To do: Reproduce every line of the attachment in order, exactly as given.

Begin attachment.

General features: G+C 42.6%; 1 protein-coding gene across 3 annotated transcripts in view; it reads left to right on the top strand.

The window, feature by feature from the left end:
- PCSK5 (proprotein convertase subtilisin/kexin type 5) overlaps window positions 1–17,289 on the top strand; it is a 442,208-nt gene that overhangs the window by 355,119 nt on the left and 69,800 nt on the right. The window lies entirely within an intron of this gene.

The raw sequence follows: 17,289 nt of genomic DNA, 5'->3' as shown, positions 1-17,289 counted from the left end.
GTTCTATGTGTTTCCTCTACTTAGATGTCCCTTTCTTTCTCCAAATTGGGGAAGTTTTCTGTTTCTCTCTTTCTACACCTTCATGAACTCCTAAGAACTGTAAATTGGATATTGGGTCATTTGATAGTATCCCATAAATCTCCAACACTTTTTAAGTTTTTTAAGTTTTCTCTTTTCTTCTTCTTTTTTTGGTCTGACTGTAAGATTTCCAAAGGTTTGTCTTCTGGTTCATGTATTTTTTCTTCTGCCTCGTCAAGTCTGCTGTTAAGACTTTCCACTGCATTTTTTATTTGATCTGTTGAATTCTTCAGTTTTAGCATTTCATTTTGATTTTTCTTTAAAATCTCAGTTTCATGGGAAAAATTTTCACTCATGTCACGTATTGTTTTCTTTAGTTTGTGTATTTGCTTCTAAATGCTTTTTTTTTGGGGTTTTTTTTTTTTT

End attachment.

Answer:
General features: G+C 42.6%; 1 protein-coding gene across 3 annotated transcripts in view; it reads left to right on the top strand.

The window, feature by feature from the left end:
- PCSK5 (proprotein convertase subtilisin/kexin type 5) overlaps window positions 1–17,289 on the top strand; it is a 442,208-nt gene that overhangs the window by 355,119 nt on the left and 69,800 nt on the right. The window lies entirely within an intron of this gene.

The raw sequence follows: 17,289 nt of genomic DNA, 5'->3' as shown, positions 1-17,289 counted from the left end.
GTTCTATGTGTTTCCTCTACTTAGATGTCCCTTTCTTTCTCCAAATTGGGGAAGTTTTCTGTTTCTCTCTTTCTACACCTTCATGAACTCCTAAGAACTGTAAATTGGATATTGGGTCATTTGATAGTATCCCATAAATCTCCAACACTTTTTAAGTTTTTTAAGTTTTCTCTTTTCTTCTTCTTTTTTTGGTCTGACTGTAAGATTTCCAAAGGTTTGTCTTCTGGTTCATGTATTTTTTCTTCTGCCTCGTCAAGTCTGCTGTTAAGACTTTCCACTGCATTTTTTATTTGATCTGTTGAATTCTTCAGTTTTAGCATTTCATTTTGATTTTTCTTTAAAATCTCAGTTTCATGGGAAAAATTTTCACTCATGTCACGTATTGTTTTCTTTAGTTTGTGTATTTGCTTCTAAATGCTTTTTTTTTGGGGTTTTTTTTTTTTT